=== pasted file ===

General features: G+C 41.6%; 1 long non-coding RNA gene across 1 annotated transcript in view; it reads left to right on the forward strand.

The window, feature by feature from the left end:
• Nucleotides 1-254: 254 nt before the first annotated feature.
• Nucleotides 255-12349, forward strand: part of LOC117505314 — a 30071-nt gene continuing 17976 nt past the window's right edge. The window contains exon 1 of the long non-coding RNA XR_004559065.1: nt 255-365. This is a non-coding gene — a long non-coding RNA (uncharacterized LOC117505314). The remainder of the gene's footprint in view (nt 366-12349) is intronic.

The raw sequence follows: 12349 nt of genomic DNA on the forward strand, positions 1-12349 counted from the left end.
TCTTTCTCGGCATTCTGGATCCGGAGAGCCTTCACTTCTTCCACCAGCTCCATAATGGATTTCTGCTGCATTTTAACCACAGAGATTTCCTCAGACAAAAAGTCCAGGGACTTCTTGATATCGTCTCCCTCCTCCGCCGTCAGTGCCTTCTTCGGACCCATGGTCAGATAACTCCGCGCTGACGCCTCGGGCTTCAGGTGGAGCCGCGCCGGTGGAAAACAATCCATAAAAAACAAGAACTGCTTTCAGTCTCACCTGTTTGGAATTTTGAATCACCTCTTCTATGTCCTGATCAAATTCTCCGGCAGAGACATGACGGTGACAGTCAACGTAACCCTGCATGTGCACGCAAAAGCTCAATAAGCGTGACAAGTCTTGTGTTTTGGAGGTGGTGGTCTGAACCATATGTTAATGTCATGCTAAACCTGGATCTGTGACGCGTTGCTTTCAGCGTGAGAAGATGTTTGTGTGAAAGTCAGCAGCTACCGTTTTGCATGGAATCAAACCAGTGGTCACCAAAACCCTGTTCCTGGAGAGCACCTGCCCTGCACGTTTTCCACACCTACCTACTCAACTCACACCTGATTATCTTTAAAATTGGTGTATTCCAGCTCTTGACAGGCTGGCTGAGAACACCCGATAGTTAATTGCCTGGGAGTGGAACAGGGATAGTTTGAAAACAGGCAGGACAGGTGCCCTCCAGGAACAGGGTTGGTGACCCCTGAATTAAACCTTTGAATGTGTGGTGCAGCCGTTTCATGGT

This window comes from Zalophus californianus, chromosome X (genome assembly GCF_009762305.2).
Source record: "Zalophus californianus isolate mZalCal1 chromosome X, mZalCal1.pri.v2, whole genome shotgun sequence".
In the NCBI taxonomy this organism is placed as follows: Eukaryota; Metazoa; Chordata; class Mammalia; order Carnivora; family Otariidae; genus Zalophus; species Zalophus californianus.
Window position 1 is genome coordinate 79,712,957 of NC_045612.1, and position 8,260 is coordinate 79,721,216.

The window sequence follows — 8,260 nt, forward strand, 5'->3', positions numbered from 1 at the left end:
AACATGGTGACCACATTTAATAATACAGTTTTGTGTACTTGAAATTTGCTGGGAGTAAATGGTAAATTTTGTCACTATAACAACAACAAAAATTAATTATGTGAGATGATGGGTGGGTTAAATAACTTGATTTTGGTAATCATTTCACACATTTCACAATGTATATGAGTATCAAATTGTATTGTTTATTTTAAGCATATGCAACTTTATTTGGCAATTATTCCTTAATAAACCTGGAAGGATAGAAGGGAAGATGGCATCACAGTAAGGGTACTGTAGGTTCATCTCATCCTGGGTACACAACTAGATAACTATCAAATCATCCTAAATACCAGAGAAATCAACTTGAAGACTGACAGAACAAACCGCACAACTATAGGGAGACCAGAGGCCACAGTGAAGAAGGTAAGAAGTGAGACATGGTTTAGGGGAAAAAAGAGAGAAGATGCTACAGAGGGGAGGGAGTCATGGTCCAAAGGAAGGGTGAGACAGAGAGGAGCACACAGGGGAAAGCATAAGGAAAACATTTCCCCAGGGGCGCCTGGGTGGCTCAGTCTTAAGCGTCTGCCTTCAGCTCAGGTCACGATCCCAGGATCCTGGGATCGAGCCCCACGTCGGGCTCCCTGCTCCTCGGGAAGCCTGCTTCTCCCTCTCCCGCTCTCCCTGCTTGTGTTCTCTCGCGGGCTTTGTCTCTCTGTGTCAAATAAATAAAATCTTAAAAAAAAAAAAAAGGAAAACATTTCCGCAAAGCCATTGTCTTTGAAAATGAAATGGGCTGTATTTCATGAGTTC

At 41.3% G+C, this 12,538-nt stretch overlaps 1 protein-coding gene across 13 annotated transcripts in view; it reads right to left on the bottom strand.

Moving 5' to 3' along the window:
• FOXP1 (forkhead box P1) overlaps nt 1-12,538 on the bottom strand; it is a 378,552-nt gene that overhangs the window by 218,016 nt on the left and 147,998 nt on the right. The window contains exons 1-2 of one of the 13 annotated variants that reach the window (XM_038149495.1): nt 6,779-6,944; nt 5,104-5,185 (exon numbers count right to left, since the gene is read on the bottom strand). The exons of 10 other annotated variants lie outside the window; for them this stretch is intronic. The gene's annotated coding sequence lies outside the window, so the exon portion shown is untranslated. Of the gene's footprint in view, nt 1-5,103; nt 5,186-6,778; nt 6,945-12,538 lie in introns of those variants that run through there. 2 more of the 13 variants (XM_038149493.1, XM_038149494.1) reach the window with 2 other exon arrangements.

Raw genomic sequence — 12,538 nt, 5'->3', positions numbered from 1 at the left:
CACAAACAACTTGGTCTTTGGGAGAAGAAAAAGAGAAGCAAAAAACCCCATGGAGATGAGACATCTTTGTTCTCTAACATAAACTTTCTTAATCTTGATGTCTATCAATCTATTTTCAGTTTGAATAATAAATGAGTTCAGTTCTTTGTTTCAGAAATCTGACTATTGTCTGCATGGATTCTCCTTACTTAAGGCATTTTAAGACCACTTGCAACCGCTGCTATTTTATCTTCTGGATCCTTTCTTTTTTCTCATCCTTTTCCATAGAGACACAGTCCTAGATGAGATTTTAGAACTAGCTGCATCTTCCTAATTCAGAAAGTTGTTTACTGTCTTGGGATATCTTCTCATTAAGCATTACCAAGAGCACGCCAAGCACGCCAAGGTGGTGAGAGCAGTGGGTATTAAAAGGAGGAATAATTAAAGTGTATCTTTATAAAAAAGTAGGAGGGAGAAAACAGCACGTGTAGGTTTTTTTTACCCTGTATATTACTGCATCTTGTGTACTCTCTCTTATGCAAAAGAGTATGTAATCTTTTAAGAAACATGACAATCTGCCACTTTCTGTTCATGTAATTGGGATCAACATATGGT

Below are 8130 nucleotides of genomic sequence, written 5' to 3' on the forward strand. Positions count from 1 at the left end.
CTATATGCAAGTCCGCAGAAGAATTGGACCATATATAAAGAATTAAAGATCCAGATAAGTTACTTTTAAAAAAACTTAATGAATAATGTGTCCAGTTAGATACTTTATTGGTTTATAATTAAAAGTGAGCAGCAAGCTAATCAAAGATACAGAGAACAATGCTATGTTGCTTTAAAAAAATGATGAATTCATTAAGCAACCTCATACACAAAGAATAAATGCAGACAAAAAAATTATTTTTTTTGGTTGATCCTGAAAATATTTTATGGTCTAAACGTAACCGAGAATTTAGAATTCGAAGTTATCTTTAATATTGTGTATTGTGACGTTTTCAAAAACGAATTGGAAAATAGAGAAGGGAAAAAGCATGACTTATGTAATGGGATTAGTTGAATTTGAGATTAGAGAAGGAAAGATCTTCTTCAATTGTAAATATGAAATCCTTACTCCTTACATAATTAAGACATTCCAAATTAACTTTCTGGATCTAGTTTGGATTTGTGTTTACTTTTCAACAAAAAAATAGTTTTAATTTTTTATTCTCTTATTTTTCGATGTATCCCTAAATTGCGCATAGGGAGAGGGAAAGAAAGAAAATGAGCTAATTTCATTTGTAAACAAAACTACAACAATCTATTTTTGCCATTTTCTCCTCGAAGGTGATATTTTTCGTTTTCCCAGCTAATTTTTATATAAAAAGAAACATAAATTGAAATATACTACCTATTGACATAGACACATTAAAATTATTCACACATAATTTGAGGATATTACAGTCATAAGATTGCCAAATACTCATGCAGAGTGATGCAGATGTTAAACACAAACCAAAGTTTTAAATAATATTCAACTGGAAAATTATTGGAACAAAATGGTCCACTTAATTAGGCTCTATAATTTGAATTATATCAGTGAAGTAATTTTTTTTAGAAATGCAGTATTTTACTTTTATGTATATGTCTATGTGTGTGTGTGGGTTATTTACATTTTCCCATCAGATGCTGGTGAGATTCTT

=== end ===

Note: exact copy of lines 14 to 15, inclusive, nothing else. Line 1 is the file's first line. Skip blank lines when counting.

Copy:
Moving 5' to 3' along the window:
• FOXP1 (forkhead box P1) overlaps nt 1-12,538 on the bottom strand; it is a 378,552-nt gene that overhangs the window by 218,016 nt on the left and 147,998 nt on the right. The window contains exons 1-2 of one of the 13 annotated variants that reach the window (XM_038149495.1): nt 6,779-6,944; nt 5,104-5,185 (exon numbers count right to left, since the gene is read on the bottom strand). The exons of 10 other annotated variants lie outside the window; for them this stretch is intronic. The gene's annotated coding sequence lies outside the window, so the exon portion shown is untranslated. Of the gene's footprint in view, nt 1-5,103; nt 5,186-6,778; nt 6,945-12,538 lie in introns of those variants that run through there. 2 more of the 13 variants (XM_038149493.1, XM_038149494.1) reach the window with 2 other exon arrangements.